Taiwan's OTT-TV ban politicizes cultural interactions with the mainland: expert

Source: Global Times Published: 2020/8/19 12:28:37

iQIYI Photo: cnsphoto

The economic affairs authority of Taiwan launched a new rule targeting technology giants iQIYI and Tencent from carrying out "illegal operations" in Taiwan without an official license, which experts said is a move that reflects Taiwan Democratic Progressive Party's desire to follow in the US footsteps and create problems via political manipulation in an attempt to diverge from the mainland.

The authority has given OTT-TV 14 days notice, after which the plan will be officially announced on September 3, according to a statement by the Taiwanese economic affairs authorities on Tuesday.

An OTT media service is a streaming media service offered directly to viewers via the internet, meaning it bypasses cable, broadcast, and satellite television platforms, and therefore any local controls too.

The Chinese streaming platform iQIYI applied in 2016 to invest in the Taiwan region and set up a subsidiary, but its OTT-TV business belongs to a sector closed to mainland individuals and companies for investment. iQIYI's application was therefore not approved.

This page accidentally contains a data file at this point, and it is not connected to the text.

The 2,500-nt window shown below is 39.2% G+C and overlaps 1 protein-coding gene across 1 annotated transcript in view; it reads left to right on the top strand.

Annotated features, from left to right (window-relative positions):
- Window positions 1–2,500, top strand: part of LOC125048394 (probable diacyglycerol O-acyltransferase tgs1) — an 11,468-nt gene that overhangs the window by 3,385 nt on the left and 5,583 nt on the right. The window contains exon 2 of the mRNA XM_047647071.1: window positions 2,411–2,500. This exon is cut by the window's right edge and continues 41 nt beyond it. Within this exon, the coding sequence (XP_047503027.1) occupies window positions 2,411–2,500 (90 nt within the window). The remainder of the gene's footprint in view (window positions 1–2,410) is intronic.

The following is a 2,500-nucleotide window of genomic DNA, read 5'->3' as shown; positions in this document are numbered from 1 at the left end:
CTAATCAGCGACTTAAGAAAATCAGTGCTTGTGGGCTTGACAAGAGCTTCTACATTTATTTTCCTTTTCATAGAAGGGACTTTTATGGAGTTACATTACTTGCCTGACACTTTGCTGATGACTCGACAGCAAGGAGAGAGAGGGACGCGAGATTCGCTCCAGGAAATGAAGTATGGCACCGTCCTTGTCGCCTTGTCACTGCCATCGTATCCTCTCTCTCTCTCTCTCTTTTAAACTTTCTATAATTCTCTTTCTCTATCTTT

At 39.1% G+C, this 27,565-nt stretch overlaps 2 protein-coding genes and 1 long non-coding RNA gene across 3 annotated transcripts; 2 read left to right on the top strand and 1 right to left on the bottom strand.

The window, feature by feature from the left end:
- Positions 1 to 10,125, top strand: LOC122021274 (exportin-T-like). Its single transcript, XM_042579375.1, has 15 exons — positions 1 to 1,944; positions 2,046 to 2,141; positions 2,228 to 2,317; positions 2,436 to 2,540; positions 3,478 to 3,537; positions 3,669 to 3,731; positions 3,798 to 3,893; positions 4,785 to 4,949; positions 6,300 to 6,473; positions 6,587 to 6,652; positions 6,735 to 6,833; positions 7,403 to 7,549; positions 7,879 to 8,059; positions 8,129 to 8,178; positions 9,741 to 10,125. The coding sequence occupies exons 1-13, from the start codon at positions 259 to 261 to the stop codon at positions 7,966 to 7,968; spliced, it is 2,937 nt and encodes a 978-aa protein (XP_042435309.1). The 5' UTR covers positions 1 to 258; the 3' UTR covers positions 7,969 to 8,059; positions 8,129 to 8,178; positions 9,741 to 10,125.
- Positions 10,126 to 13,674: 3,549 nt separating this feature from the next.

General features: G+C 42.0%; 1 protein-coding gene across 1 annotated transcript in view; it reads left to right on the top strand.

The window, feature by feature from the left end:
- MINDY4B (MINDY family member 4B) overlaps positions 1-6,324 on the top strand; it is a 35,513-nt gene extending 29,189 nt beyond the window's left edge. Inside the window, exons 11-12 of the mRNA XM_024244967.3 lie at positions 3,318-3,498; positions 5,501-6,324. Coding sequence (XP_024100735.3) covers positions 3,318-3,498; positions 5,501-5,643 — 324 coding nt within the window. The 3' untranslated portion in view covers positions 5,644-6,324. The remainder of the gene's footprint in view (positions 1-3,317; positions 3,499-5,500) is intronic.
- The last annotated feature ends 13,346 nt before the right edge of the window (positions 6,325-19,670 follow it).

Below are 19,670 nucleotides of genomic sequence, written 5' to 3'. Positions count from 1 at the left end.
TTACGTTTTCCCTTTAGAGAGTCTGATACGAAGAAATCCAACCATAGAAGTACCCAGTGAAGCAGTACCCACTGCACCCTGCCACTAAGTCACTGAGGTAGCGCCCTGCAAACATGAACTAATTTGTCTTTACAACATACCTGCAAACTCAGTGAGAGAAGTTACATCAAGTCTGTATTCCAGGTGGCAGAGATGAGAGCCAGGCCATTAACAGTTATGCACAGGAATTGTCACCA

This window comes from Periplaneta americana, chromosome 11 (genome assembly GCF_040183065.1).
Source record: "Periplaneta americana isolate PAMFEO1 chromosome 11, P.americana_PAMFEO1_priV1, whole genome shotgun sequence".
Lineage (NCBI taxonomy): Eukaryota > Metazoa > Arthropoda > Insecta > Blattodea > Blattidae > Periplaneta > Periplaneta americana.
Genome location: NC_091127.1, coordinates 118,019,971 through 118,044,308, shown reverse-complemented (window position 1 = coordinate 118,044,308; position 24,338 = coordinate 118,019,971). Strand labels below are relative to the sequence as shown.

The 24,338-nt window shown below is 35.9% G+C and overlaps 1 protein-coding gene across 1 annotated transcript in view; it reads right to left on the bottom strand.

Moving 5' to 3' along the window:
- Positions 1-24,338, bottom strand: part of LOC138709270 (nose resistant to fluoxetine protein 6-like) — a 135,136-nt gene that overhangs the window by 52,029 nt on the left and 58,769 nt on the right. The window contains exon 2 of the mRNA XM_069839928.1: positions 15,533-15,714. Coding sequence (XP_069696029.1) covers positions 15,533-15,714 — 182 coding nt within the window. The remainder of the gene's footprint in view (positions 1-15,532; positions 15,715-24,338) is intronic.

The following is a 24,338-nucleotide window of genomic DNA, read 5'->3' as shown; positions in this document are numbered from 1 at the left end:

The notice says that it is prohibited for organizations or legal representatives in Taiwan to provide agency, distribution, or engage in any way with OTT-TV and its intermediaries or related commercial services with groups and individuals from the mainland during the notice period of 14 days, which will expire on September 1.

"OTT mainly deals in video, private meetings and other businesses, and as the two sides communicate with each other, the demand for such businesses in Taiwan will only increase," Xiang Ligang, an industry analyst, told the Global Times.

"Taiwan people enjoy mainland video programs, especially TV dramas, but cannot watch them through formal channels - only via OTT-TV," adds Xiang, noting that there are many similar Taiwanese businesses, but all of which enter the market through agents.

In July this year, the Taiwan communications authorities adopted draft measures on the management of internet audio-visual services to cater to OTT service providers both in and outside the region. Such an approach is considered an attack on OTT practitioners on the mainland, and has also been referred to as "iQIYI, Tencent terms" in Taiwan, the Xinhua News Agency reported Wednesday.

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